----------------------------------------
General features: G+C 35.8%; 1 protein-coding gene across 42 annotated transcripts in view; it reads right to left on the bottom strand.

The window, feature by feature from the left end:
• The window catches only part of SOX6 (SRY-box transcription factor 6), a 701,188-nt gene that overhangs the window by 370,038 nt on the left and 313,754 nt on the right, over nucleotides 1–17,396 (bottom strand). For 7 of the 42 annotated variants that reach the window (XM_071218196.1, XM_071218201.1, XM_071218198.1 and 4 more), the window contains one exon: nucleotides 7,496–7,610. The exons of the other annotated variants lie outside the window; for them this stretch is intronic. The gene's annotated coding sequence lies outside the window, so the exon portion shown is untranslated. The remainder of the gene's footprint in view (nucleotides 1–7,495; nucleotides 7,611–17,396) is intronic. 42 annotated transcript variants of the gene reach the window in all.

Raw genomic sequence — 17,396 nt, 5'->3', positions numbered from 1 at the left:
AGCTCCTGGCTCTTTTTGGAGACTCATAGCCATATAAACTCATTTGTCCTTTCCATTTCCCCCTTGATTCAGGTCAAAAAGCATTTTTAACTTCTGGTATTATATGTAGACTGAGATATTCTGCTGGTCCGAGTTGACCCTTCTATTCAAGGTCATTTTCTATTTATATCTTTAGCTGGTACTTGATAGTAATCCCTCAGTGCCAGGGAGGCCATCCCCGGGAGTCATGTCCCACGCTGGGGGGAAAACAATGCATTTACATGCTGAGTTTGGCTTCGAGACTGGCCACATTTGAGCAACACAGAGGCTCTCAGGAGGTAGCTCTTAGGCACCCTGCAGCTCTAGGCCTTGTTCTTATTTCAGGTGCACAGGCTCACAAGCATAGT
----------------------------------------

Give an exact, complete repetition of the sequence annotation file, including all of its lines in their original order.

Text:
General features: G+C 35.8%; 1 protein-coding gene across 42 annotated transcripts in view; it reads right to left on the bottom strand.

The window, feature by feature from the left end:
• The window catches only part of SOX6 (SRY-box transcription factor 6), a 701,188-nt gene that overhangs the window by 370,038 nt on the left and 313,754 nt on the right, over nucleotides 1–17,396 (bottom strand). For 7 of the 42 annotated variants that reach the window (XM_071218196.1, XM_071218201.1, XM_071218198.1 and 4 more), the window contains one exon: nucleotides 7,496–7,610. The exons of the other annotated variants lie outside the window; for them this stretch is intronic. The gene's annotated coding sequence lies outside the window, so the exon portion shown is untranslated. The remainder of the gene's footprint in view (nucleotides 1–7,495; nucleotides 7,611–17,396) is intronic. 42 annotated transcript variants of the gene reach the window in all.

Raw genomic sequence — 17,396 nt, 5'->3', positions numbered from 1 at the left:
AGCTCCTGGCTCTTTTTGGAGACTCATAGCCATATAAACTCATTTGTCCTTTCCATTTCCCCCTTGATTCAGGTCAAAAAGCATTTTTAACTTCTGGTATTATATGTAGACTGAGATATTCTGCTGGTCCGAGTTGACCCTTCTATTCAAGGTCATTTTCTATTTATATCTTTAGCTGGTACTTGATAGTAATCCCTCAGTGCCAGGGAGGCCATCCCCGGGAGTCATGTCCCACGCTGGGGGGAAAACAATGCATTTACATGCTGAGTTTGGCTTCGAGACTGGCCACATTTGAGCAACACAGAGGCTCTCAGGAGGTAGCTCTTAGGCACCCTGCAGCTCTAGGCCTTGTTCTTATTTCAGGTGCACAGGCTCACAAGCATAGT